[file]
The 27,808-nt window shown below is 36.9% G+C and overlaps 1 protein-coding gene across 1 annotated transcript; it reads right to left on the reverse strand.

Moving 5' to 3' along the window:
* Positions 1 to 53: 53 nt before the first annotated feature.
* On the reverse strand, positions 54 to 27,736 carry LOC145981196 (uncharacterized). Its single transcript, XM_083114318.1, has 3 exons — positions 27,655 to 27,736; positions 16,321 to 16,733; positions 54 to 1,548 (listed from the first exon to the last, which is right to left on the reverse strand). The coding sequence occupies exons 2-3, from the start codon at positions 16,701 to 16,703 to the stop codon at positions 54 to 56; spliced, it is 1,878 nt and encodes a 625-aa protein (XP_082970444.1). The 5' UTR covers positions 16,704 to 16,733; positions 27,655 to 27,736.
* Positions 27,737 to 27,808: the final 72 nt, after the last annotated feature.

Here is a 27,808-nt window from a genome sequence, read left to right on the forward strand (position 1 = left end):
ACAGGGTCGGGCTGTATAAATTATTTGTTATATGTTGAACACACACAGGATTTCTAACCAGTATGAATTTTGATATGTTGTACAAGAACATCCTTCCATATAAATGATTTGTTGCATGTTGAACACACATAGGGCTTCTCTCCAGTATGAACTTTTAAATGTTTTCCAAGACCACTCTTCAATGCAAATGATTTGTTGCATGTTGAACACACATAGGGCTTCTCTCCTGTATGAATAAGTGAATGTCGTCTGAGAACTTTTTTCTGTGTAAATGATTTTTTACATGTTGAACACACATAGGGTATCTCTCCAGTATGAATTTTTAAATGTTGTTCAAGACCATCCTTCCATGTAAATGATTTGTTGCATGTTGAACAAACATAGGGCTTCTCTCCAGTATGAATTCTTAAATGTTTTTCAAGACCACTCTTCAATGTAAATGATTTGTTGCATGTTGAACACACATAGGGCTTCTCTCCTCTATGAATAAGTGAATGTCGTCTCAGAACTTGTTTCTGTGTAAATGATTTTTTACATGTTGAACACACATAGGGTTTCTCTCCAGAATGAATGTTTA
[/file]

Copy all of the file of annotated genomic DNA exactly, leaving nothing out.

The 27,808-nt window shown below is 36.9% G+C and overlaps 1 protein-coding gene across 1 annotated transcript; it reads right to left on the reverse strand.

Moving 5' to 3' along the window:
* Positions 1 to 53: 53 nt before the first annotated feature.
* On the reverse strand, positions 54 to 27,736 carry LOC145981196 (uncharacterized). Its single transcript, XM_083114318.1, has 3 exons — positions 27,655 to 27,736; positions 16,321 to 16,733; positions 54 to 1,548 (listed from the first exon to the last, which is right to left on the reverse strand). The coding sequence occupies exons 2-3, from the start codon at positions 16,701 to 16,703 to the stop codon at positions 54 to 56; spliced, it is 1,878 nt and encodes a 625-aa protein (XP_082970444.1). The 5' UTR covers positions 16,704 to 16,733; positions 27,655 to 27,736.
* Positions 27,737 to 27,808: the final 72 nt, after the last annotated feature.

Here is a 27,808-nt window from a genome sequence, read left to right on the forward strand (position 1 = left end):
ACAGGGTCGGGCTGTATAAATTATTTGTTATATGTTGAACACACACAGGATTTCTAACCAGTATGAATTTTGATATGTTGTACAAGAACATCCTTCCATATAAATGATTTGTTGCATGTTGAACACACATAGGGCTTCTCTCCAGTATGAACTTTTAAATGTTTTCCAAGACCACTCTTCAATGCAAATGATTTGTTGCATGTTGAACACACATAGGGCTTCTCTCCTGTATGAATAAGTGAATGTCGTCTGAGAACTTTTTTCTGTGTAAATGATTTTTTACATGTTGAACACACATAGGGTATCTCTCCAGTATGAATTTTTAAATGTTGTTCAAGACCATCCTTCCATGTAAATGATTTGTTGCATGTTGAACAAACATAGGGCTTCTCTCCAGTATGAATTCTTAAATGTTTTTCAAGACCACTCTTCAATGTAAATGATTTGTTGCATGTTGAACACACATAGGGCTTCTCTCCTCTATGAATAAGTGAATGTCGTCTCAGAACTTGTTTCTGTGTAAATGATTTTTTACATGTTGAACACACATAGGGTTTCTCTCCAGAATGAATGTTTA